USAF, IAF fire crews train, play together

IAF firefighters play volleyball with their USAF counterparts.

GWALIOR AIR FORCE STATION, India – When the heat is on, so are the Elmendorf Air Force Base, Alaska, firefighters. They are here as part of the exercise series enhancing the relationship between the U.S. and Indian air forces while improving the readiness and interoperability of both forces.

In an effort to create a closer bond with their counterparts, the Elmendorf fire crews donned their silver fire protection gear this week and performed egress training on an Elmendorf F-15C aircraft with assistance from the IAF fire crew. Egress training occurs when fire crews practice removing a pilot from an aircraft when he or she is unable to exit the aircraft under his or her own power.

Staff Sgt. Craig Spears (top) and Senior Airmen. Jason Rice, 3rd Civil Engineer Squadron firefighters, perform an F-15C egress exercise while Indian air force firefighters and maintenance personnel observe.
(pic: Tech. Sgt. Keith Brown)

A pilot may not be able to escape from the aircraft for various reasons: when flames surround the aircraft or when the pilot is seriously injured or under severe shock, according to Staff Sgt. Craig Spears, rescue team crew chief. Throughout Cope India, the IAF is providing fire support by managing any fuel spill fires or engine fires that may occur. The Elmendorf crew will be in charge of all F-15C egress and fire rescue.

“For this egress practice, we ran two different scenarios,” said Staff Sgt. Mark Cornell, training officer. “The first scenario had the pilot unconscious, while the aircraft had an engine fire with the engine turned off; the second scenario was the same except the engine was turned on.”

Through daily interaction with each other, the IAF and USAF fire crews acknowledge subtle differences in the way each force performs their tasks, but overall both forces get the mission completed successfully in similar ways. “The Indian Air Force fire crew is highly skilled and extremely easy to work with,” said Senior Airman Jason Rice, rescue driver operator. “There are only a few procedures that differ between our forces, but overall, their basic rules of firefighting are the same as ours.”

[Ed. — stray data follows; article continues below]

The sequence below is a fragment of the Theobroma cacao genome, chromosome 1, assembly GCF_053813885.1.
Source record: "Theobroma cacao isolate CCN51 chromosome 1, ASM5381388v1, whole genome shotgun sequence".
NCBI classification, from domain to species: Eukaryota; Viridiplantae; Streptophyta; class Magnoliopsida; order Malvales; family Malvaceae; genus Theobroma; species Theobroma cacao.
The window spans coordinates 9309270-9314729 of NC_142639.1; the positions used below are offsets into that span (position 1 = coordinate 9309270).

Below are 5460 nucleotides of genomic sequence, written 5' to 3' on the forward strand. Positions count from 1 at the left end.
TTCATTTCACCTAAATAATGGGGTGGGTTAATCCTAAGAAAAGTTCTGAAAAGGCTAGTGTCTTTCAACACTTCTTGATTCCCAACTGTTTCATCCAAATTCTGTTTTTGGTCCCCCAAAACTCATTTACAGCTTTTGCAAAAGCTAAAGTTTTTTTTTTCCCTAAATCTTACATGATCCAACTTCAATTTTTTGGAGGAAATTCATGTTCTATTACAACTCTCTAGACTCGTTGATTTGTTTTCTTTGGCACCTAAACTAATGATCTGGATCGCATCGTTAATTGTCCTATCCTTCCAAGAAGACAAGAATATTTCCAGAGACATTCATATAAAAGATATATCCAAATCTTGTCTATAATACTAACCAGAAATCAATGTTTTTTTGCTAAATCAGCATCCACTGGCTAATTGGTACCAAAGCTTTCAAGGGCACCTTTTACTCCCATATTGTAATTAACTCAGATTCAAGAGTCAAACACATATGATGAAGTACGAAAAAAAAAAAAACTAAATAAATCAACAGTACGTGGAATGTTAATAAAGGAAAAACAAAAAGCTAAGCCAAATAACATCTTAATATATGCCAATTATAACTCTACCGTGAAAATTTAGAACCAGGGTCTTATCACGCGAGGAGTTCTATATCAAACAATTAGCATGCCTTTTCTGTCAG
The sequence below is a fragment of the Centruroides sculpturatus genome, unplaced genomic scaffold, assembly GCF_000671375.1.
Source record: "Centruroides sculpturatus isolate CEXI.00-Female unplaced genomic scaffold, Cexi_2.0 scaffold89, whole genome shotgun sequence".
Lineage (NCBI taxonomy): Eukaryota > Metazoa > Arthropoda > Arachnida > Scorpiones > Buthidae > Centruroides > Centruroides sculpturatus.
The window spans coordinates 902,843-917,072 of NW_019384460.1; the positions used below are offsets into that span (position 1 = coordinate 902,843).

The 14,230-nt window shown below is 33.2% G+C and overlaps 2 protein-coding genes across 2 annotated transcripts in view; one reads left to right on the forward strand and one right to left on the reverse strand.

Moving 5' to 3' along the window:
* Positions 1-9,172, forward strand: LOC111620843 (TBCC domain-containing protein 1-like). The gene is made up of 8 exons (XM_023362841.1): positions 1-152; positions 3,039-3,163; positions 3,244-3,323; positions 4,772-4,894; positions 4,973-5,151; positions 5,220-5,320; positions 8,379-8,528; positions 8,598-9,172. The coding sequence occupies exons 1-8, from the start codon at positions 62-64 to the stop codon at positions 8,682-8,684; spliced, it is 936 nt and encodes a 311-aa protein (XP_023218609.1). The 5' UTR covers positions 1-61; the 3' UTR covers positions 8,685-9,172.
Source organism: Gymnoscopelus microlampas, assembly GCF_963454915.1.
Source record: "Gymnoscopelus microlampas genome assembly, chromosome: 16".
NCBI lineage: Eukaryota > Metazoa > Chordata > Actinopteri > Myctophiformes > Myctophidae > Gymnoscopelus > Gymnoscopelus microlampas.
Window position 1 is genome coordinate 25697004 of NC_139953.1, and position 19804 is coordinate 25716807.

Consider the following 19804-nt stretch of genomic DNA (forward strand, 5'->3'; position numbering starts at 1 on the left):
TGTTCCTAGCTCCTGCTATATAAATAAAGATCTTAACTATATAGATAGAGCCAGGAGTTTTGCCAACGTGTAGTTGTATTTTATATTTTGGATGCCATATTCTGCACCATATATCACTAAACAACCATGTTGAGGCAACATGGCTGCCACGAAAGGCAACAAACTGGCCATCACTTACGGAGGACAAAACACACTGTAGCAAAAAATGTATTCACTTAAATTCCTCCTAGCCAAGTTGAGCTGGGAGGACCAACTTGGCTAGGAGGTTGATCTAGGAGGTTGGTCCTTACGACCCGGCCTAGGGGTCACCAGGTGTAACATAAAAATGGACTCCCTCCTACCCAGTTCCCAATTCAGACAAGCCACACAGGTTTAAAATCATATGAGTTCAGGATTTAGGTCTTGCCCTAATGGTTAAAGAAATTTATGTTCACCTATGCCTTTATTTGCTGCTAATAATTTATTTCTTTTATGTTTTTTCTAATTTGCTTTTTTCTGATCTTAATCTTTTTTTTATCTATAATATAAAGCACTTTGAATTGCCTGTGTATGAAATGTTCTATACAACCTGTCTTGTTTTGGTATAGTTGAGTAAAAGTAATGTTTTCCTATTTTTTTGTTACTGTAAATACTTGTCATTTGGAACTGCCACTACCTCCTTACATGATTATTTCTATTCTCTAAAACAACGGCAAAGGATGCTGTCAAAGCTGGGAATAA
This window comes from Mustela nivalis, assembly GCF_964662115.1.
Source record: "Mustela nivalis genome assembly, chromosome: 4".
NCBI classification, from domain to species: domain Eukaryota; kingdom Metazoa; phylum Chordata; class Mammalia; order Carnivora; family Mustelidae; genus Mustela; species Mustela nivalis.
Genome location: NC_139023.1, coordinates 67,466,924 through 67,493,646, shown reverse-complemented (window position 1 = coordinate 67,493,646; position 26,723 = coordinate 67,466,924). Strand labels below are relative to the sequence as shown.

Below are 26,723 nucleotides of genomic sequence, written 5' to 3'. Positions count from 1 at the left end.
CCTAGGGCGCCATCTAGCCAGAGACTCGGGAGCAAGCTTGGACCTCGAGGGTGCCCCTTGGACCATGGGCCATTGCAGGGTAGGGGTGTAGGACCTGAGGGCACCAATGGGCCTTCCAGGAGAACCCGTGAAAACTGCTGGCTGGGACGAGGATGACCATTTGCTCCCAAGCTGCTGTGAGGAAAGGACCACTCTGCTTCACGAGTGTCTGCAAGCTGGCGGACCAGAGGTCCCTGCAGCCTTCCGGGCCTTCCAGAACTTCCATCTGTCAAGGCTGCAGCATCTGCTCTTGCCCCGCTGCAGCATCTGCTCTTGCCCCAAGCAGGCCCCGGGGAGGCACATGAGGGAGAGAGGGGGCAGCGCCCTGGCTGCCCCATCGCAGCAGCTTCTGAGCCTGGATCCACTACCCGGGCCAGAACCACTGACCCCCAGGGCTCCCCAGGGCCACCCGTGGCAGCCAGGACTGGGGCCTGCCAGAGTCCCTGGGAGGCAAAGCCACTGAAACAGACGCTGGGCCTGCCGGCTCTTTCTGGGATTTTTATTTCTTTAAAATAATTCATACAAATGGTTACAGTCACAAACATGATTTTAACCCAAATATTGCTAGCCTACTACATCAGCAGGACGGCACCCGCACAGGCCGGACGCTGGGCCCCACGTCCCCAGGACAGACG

Sergeant Spears "rescues" Airman First Class Joshua Miller during an F-15C egress exercise.
(pic: Tech. Sgt. Keith Brown)

Three IAF firefighters visited Elmendorf AFB to train with the Elmendorf fire crew in October 2003. During the approximately 10-day visit, IAF firefighters learned USAF fire procedures such as egress and fire truck capabilities. Sergeant R S Chauhan, IAF aircraft rescueman and firefighter said, “We are learning a great deal from them, as they are from us. I was one of the three firefighters who visited Elmendorf in October 2003. "I enjoyed my stay and am glad to see the Elmendorf team here. They’ve brought a wonderful team spirit with them. We are all enjoying the time we are able to spend with each other,” he said.

Unlike the Elmendorf firefighters, the IAF fire crew also has the difficult additional duty of being air traffic controllers, according to Staff Sgt. Spears. “Our firefighter basic training school is four months long, and focuses on fire and aircraft protection only,” said Staff Sgt. Cornell. “Their school is 15 months long, and consists of fire and aircraft protection, as well as air traffic control training.”

Since the IAF firefighters have seen the U.S. Air Force firefighters in action during an egress here, it will be the Indian air force’s turn later in the exercise to show their processes when they perform an egress scenario on one of their own aircraft, the SU-30 Flanker.

Like firefighters everywhere, not only do both crews work hard, they also play hard. Wednesday after a long day of training, both fire crews enjoyed a friendly, yet competitive game of volleyball near the Gwalior AFS fire station. And earlier this week, the IAF fire crew challenged the Elmendorf fire crew to a game of cricket, a popular Indian pastime similar to American baseball. The Elmendorf crew willingly took a swing at it.

“At first we didn’t have a clue what we were doing,” said Senior Airmen Jason Rice. “But they were so patient. They worked with us until we got the hang of it. We all had a great time.” “This entire deployment has been a wonderful learning experience,” said Airman First Class Joshua Miller, rescue team fire rescueman. “The awesome people and great food make this trip one I’ll never forget.”

(Source: Pacific Air Forces News Service/